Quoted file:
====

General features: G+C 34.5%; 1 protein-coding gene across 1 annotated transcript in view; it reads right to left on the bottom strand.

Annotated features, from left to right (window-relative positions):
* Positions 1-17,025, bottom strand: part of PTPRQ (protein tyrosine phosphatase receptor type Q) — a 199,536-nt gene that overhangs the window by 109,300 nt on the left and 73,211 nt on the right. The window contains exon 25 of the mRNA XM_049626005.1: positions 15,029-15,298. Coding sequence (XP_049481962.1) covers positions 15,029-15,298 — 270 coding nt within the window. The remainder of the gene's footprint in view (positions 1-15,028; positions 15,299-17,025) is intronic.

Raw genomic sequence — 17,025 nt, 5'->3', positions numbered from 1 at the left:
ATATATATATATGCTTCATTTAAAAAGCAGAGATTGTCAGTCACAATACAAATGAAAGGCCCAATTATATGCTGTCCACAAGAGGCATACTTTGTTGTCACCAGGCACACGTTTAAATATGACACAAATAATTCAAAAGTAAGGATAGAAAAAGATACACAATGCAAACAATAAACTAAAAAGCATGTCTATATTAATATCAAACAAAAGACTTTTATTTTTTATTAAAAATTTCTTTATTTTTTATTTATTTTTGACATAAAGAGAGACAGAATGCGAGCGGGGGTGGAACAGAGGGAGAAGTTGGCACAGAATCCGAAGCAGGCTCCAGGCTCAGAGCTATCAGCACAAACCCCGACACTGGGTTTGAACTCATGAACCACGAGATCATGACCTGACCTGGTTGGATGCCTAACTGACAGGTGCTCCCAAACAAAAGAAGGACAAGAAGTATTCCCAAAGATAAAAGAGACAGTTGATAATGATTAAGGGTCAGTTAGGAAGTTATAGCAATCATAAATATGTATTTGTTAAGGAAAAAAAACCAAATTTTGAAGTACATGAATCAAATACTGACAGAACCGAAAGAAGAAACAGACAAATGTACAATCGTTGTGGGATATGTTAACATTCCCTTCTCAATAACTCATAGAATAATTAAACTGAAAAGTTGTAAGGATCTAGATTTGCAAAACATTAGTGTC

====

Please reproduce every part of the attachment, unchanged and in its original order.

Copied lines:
General features: G+C 34.5%; 1 protein-coding gene across 1 annotated transcript in view; it reads right to left on the bottom strand.

Annotated features, from left to right (window-relative positions):
* Positions 1-17,025, bottom strand: part of PTPRQ (protein tyrosine phosphatase receptor type Q) — a 199,536-nt gene that overhangs the window by 109,300 nt on the left and 73,211 nt on the right. The window contains exon 25 of the mRNA XM_049626005.1: positions 15,029-15,298. Coding sequence (XP_049481962.1) covers positions 15,029-15,298 — 270 coding nt within the window. The remainder of the gene's footprint in view (positions 1-15,028; positions 15,299-17,025) is intronic.

Raw genomic sequence — 17,025 nt, 5'->3', positions numbered from 1 at the left:
ATATATATATATGCTTCATTTAAAAAGCAGAGATTGTCAGTCACAATACAAATGAAAGGCCCAATTATATGCTGTCCACAAGAGGCATACTTTGTTGTCACCAGGCACACGTTTAAATATGACACAAATAATTCAAAAGTAAGGATAGAAAAAGATACACAATGCAAACAATAAACTAAAAAGCATGTCTATATTAATATCAAACAAAAGACTTTTATTTTTTATTAAAAATTTCTTTATTTTTTATTTATTTTTGACATAAAGAGAGACAGAATGCGAGCGGGGGTGGAACAGAGGGAGAAGTTGGCACAGAATCCGAAGCAGGCTCCAGGCTCAGAGCTATCAGCACAAACCCCGACACTGGGTTTGAACTCATGAACCACGAGATCATGACCTGACCTGGTTGGATGCCTAACTGACAGGTGCTCCCAAACAAAAGAAGGACAAGAAGTATTCCCAAAGATAAAAGAGACAGTTGATAATGATTAAGGGTCAGTTAGGAAGTTATAGCAATCATAAATATGTATTTGTTAAGGAAAAAAAACCAAATTTTGAAGTACATGAATCAAATACTGACAGAACCGAAAGAAGAAACAGACAAATGTACAATCGTTGTGGGATATGTTAACATTCCCTTCTCAATAACTCATAGAATAATTAAACTGAAAAGTTGTAAGGATCTAGATTTGCAAAACATTAGTGTC